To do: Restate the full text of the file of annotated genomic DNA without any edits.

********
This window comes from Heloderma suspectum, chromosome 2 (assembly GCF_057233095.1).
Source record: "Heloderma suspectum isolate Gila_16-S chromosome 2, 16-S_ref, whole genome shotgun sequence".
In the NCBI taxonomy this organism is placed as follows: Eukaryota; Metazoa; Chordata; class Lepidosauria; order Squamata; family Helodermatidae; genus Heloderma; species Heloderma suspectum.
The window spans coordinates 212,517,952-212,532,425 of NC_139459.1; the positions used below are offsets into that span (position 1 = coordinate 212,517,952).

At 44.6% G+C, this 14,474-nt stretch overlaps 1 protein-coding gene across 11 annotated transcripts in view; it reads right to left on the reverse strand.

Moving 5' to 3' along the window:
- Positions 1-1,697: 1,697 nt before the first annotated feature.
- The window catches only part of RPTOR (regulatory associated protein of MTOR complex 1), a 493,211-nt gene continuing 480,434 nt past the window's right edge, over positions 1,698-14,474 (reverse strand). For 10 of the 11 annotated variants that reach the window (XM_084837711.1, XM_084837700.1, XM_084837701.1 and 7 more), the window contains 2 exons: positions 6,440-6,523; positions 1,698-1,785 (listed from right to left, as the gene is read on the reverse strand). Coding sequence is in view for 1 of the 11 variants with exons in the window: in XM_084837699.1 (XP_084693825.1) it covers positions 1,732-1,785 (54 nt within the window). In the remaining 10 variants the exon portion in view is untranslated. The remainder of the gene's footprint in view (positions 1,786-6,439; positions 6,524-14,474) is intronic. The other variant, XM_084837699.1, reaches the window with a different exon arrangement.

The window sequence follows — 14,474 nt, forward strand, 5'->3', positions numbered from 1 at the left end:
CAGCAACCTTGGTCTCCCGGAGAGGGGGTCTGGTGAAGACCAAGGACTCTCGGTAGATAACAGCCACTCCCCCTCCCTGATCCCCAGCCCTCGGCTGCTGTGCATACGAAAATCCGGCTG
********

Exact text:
This window comes from Heloderma suspectum, chromosome 2 (assembly GCF_057233095.1).
Source record: "Heloderma suspectum isolate Gila_16-S chromosome 2, 16-S_ref, whole genome shotgun sequence".
In the NCBI taxonomy this organism is placed as follows: Eukaryota; Metazoa; Chordata; class Lepidosauria; order Squamata; family Helodermatidae; genus Heloderma; species Heloderma suspectum.
The window spans coordinates 212,517,952-212,532,425 of NC_139459.1; the positions used below are offsets into that span (position 1 = coordinate 212,517,952).

At 44.6% G+C, this 14,474-nt stretch overlaps 1 protein-coding gene across 11 annotated transcripts in view; it reads right to left on the reverse strand.

Moving 5' to 3' along the window:
- Positions 1-1,697: 1,697 nt before the first annotated feature.
- The window catches only part of RPTOR (regulatory associated protein of MTOR complex 1), a 493,211-nt gene continuing 480,434 nt past the window's right edge, over positions 1,698-14,474 (reverse strand). For 10 of the 11 annotated variants that reach the window (XM_084837711.1, XM_084837700.1, XM_084837701.1 and 7 more), the window contains 2 exons: positions 6,440-6,523; positions 1,698-1,785 (listed from right to left, as the gene is read on the reverse strand). Coding sequence is in view for 1 of the 11 variants with exons in the window: in XM_084837699.1 (XP_084693825.1) it covers positions 1,732-1,785 (54 nt within the window). In the remaining 10 variants the exon portion in view is untranslated. The remainder of the gene's footprint in view (positions 1,786-6,439; positions 6,524-14,474) is intronic. The other variant, XM_084837699.1, reaches the window with a different exon arrangement.

The window sequence follows — 14,474 nt, forward strand, 5'->3', positions numbered from 1 at the left end:
CAGCAACCTTGGTCTCCCGGAGAGGGGGTCTGGTGAAGACCAAGGACTCTCGGTAGATAACAGCCACTCCCCCTCCCTGATCCCCAGCCCTCGGCTGCTGTGCATACGAAAATCCGGCTG